I often ask my clients and students who aspire to careers on-camera as media personalities, hosts or thought leaders how often they go to the gym. Most say they work-out several times per week, even daily. When I ask how often they practice on-camera to further their careers I get blank stares or sheepish looks.
This happens all the time. It happened in my office yesterday.
Elite athletes never stop training. A pitcher with a great arm works with their coach to consistently throw strikes. Comedians get on stage to keep their performance muscle in shape (which is why I’ve been lucky to see Jerry Seinfeld many times). On page 43 of my edition of Awakening The Giant Within, Tony Robbins says it: I practiced more than everybody else.
And yet…many people don’t think to practice in this space. But here’s the thing, if it was just talking, everybody would be good at it.
You’re a communicator and effective communication is much more than just saying words.
This can be uncomfortable – especially if you’re used to being at the top of your game. Work through the vulnerability of realizing that this is harder than it looks and (ouch) maybe you aren’t as good a communicator as you think you are. Because with practice you will be.
Caveat: Forget practice makes perfect. Perfection is unattainable. Practice makes success.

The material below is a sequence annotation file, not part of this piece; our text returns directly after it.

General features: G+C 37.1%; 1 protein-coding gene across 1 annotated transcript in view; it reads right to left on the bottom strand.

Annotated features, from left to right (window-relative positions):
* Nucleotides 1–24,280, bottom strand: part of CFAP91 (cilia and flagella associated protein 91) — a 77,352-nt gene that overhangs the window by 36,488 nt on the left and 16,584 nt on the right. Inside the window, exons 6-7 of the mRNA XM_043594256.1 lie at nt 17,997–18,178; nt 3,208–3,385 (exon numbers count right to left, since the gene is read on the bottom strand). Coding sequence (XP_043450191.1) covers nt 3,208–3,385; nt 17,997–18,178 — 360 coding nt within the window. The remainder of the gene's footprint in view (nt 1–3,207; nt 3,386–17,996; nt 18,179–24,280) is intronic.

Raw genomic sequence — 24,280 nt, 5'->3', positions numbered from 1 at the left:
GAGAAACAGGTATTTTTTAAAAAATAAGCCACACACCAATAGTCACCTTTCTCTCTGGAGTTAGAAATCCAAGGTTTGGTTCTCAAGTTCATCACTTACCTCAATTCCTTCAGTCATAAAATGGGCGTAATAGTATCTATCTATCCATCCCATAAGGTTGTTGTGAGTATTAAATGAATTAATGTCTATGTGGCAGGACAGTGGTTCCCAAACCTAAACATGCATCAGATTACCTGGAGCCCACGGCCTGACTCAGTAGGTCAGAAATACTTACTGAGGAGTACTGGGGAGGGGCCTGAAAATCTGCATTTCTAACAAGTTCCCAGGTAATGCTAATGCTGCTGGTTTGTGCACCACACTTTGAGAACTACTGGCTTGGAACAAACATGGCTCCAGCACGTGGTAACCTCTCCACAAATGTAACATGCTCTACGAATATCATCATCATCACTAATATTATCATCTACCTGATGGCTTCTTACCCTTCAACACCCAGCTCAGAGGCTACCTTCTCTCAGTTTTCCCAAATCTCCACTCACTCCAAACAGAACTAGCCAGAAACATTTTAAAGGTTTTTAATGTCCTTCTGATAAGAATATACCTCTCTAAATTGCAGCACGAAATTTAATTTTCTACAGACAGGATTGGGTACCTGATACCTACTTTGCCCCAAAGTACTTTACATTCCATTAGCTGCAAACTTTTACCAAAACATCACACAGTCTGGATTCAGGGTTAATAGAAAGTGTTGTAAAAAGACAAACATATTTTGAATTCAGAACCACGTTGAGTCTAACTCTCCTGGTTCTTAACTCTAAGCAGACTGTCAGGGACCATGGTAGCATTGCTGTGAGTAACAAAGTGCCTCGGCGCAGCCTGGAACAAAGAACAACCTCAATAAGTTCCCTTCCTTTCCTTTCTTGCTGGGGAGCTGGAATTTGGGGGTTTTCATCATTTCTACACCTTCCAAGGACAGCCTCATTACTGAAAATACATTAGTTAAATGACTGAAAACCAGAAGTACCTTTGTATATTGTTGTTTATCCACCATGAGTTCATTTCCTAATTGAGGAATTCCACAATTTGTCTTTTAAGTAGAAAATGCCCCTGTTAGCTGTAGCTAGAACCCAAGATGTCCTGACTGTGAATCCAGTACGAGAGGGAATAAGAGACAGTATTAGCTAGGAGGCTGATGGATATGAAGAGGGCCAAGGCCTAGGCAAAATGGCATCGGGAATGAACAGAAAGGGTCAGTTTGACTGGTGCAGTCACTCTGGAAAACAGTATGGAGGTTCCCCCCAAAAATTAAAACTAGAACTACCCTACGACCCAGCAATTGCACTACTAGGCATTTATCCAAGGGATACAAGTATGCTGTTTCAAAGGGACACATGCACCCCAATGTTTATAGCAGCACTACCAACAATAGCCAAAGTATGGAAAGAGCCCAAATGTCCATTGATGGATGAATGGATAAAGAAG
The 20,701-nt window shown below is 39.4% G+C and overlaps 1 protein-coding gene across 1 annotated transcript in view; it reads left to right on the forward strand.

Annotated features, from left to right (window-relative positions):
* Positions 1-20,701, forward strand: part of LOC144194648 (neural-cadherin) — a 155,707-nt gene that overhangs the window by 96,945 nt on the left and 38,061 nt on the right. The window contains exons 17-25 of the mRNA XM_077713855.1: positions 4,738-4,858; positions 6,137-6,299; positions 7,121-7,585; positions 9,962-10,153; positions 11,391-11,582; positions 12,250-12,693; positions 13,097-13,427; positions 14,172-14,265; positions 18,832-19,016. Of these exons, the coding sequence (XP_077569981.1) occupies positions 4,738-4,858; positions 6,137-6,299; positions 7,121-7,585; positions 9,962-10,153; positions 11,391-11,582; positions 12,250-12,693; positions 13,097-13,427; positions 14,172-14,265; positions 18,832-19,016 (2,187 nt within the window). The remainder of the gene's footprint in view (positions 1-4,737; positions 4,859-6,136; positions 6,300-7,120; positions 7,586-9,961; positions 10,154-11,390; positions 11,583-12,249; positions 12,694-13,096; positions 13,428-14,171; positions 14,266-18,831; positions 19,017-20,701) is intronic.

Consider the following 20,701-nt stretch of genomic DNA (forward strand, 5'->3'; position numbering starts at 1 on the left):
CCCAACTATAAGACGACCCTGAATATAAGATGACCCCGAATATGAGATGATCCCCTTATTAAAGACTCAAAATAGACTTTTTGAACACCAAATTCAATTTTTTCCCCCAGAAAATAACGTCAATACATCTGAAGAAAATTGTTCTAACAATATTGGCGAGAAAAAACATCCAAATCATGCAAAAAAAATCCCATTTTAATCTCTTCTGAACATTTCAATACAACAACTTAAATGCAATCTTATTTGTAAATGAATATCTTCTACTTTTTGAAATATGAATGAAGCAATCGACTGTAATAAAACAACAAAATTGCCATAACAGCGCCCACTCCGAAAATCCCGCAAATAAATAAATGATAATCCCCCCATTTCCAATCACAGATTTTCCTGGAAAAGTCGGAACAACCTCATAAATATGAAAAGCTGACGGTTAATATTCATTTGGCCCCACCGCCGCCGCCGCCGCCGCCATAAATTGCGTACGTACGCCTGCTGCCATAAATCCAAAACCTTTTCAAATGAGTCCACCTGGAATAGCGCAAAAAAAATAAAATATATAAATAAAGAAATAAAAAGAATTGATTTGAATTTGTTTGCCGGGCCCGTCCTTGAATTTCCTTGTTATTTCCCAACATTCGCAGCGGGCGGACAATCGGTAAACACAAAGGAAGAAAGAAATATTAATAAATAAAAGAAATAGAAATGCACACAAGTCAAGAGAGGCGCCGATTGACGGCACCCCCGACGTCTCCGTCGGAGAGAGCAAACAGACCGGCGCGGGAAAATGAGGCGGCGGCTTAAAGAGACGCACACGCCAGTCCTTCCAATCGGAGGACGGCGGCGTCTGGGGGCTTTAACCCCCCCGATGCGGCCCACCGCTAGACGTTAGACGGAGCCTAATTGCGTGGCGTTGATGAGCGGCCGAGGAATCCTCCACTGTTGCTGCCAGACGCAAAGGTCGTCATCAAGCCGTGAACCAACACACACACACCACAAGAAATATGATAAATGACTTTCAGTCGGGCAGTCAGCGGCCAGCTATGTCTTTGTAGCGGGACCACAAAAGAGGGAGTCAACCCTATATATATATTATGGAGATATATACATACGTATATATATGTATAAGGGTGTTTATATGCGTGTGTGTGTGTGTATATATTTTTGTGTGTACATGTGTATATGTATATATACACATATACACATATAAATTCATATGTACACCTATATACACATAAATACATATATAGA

Budget time in your schedule like you do for your workouts.
1: Read out loud. This helps you develop your pacing and vocal variety. Poetry is wonderful for this because it’s written to be read out loud. Dr. Seuss is my go-to because highs, lows, warmth, humor and a healthy dose of silliness are built into the text. Don’t focus on getting it “right.” You are building range and working your communication muscles.
2. Study your face and your many expressions in the mirror when your brushing your tooth, shaving or putting on make-up. Facial animation is an important tool to engagement.
3. Record yourself. I know a lot of people would rather get a tooth extracted than watch themselves on video but it’s how you improve your skills. Just like a golfer studying their swing. Ask yourself: Am I present? Connecting? Entertaining? Intelligible?
Conclusion: Nothing can beat dedicated practice, not even natural talent because as the quote says: Hard work beats talent when talent doesn’t work hard.